BackgroundNursing documentation as a pivotal part of nursing care has many implications for patient care in terms of safety and ethics.ObjectivesTo explore factors influencing nursing documentation from nurses’ perspectives in the Iranian nursing context.MethodsThis qualitative study was carried out using a qualitative content analysis of data collected from 2018 to 2019 in two urban areas of Iran. Semi-structured interviews, observations, and reviews of patients’ medical files were used for data collection.Ethical considerationsThis study was conducted in accordance with the ethical principles (...) of research and regulations in terms of confidentiality of data, anonymity, and provision of informed consent.FindingsThe main theme of this study was “unsafe documentation.” Two categories, “types of errors in reporting” and “reasons of errors in reporting,” and 12 subcategories were developed indicating factors influencing nursing documentation in the Iranian nursing context.ConclusionIn general, individual, organizational, and national factors affected nursing documentation in Iran. In this respect, hiring more nurses, application of reforms in the healthcare management structure, devising appropriate regulations regarding division of labor, constant education of healthcare staff, establishment of clinical governance, improvement of interpersonal relationships, development of hardware and software techniques for documentation, and provision of support should be done to improve the quality of nursing documentation. The above-mentioned suggestions can help nurses with a safe, ethical, lawful, and reliable documentation in nursing practice. (shrink)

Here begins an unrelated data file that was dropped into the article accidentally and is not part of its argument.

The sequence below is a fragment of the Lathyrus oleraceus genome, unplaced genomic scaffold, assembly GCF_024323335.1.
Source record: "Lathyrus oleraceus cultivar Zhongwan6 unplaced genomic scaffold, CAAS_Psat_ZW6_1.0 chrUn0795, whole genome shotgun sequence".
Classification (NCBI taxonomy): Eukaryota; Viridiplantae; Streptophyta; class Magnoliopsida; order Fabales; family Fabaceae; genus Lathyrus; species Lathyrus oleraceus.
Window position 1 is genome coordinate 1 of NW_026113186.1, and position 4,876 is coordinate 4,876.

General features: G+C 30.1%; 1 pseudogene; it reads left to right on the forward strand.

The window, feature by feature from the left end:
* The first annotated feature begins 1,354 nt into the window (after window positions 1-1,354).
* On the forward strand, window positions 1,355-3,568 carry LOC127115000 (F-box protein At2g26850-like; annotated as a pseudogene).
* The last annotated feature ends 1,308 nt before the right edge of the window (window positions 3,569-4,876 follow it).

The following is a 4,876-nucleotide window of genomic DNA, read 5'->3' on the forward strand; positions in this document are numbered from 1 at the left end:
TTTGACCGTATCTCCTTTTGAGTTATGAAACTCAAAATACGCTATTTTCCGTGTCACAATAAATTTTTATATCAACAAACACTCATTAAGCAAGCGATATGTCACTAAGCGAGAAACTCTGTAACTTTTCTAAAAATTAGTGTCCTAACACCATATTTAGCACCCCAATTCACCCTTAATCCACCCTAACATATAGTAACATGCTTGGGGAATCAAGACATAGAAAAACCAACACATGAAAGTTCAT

Words are the essence of communication: They are the building blocks of any language. Learning the meaning of words is thus one of the most important aspects of language acquisition: Children must first learn words before they can combine them into complex utterances. Many theories have been developed to explain the impressive efficiency of young children in acquiring the vocabulary of their language, as well as the developmental patterns observed in the course of lexical acquisition. A major source of disagreement (...) among the different theories is whether children are equipped with special mechanisms and biases for word learning, or their general cognitive abilities are adequate for the task. We present a novel computational model of early word learning to shed light on the mechanisms that might be at work in this process. The model learns word meanings as probabilistic associations between words and semantic elements, using an incremental and probabilistic learning mechanism, and drawing only on general cognitive abilities. The results presented here demonstrate that much about word meanings can be learned from naturally occurring child-directed utterances (paired with meaning representations), without using any special biases or constraints, and without any explicit developmental changes in the underlying learning mechanism. Furthermore, our model provides explanations for the occasionally contradictory child experimental data, and offers predictions for the behavior of young word learners in novel situations. (shrink)